To begin with, it was a simple matter of carrying a tub of compost to the cucumber plant, which was beginning to look a little scraggly. It was a beautiful Sunday; we finished our toast, listened to some Ry Cooder on the iTunes, and figured on a lazy day. Cell phones were on chargers, the lawn sprinklers had finished their duty for this sunny July Sunday morning, and we had no commitments other than to investigate the vagaries of the world as presented to us on the computer screen.
I gathered up the coffee grounds and an apple that was getting past its prime. All those lovely red worms in the compost would be delighted with the treat.
“I’m just going to take out the garbage,” I told him. “My phone’s not charged yet, but I’m only going as far as the compost.” He smiled at me and went on checking out his buddies on the antique radio forum; he knew perfectly well that I couldn’t ever stop with just a minute or two in my urban garden.
It was about seven o’clock, I suppose, and the grass still shimmered with the remains of the earlier watering. I dumped the coffee grounds and turned the pile with a manure fork. At the other end of the pile, rich, dark compost sat waiting to be put to use. It would only take a minute to fill a bucket and put the lovely stuff where it would do some good. The cucumber plant was in need of a little TLC, and maybe the roses, before I went back inside for one more cup of coffee and the morning ablutions.
It doesn’t pay to tempt fate.
If we hadn’t turned on the music. If I’d taken the cell phone, as I always do when I go outside. If I’d stayed to commune with the worms a minute longer before I carried that compost toward the garden…
It only took a moment, and a tiny misstep, and I found myself lying in damp grass at the far corner of the yard, with compost scattered all over the sidewalk and my right leg not happy at all. In a matter of seconds, I went over all those “ifs” in my mind, but it didn’t make any difference to the situation.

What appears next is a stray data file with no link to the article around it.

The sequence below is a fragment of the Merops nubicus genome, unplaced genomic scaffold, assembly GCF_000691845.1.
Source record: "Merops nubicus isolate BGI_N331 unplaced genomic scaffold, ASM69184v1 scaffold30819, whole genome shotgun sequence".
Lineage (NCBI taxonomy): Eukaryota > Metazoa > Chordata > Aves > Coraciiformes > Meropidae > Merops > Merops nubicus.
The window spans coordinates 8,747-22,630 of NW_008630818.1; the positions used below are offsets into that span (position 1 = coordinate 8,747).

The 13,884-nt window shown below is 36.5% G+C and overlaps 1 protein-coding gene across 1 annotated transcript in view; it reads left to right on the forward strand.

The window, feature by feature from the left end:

“HELP!” I called.
Surely the neighbors’ little girl would be out playing in the yard this beautiful morning. Nope.
“HELP!!” I called.
Surely the gentleman farmer who lived across the fence would be tending his crops (as he did every morning) and picking a few oranges for the breakfast juice. Nope.
I wasn’t in a lot of pain. As long as I didn’t try to move—at all—I could sit fairly comfortably, if somewhat damply, on the grass. It was just a matter of waiting until someone found me.
“HELP!” I called.
The little girl slept in, the gardening neighbors went out to breakfast, and Hubby listened to music just out of range of my voice.
It wasn’t more than about fifteen minutes, I suppose, before Hubby passed the sunroom windows and spotted me sitting on the grass. Not too long after that, with a little help from our kids, I was in the hospital, nicely medicated and waiting for the orthopedic surgeon to insert a plate and several screws into my femur.
Okay, none of this is particularly remarkable. A lot of old ladies break bones. My recovery is going as planned, except for a couple of things having little to do with the broken bone. After surgery, I had no appetite at all for several days. Those who know me will find this hard to imagine, but it’s the truth. Little by little, the appeal of food came back, though, and now (a month later) I have to be careful not to overdo the eating. It’s hard to use up many calories with a leg stuck straight out in front of you.
The oddest thing, though, is that the mind doesn’t function the same way following trauma to some distant appendage. I, the constant reader, couldn’t focus on the printed word for at least two weeks after my fall. For a few days, that might have been influenced by painkillers, but after those stopped I had no idea why my brain wasn’t behaving normally. I couldn’t write a word; any creativity was completely gone. My handwriting was unreadable. I could claim that I didn’t fill out all those hospital forms and anyone would believe me in a second.
How can this be?
It’s all coming back, slowly. The Kindle has resumed its place in my daily routine. This post is proof that words are starting to stick together in some sort of order, although I think any logical fiction may take a while.
I’m afraid the leg immobilizer, the wheelchair, and the walker are going to be my constant companions for quite a while yet. “Non-weight-bearing” seems to be the doctor’s favorite phrase. But I can exercise my brain until the rest of me catches up. I have high hopes for full recovery in every area.
I’ll see you again, after the commercial.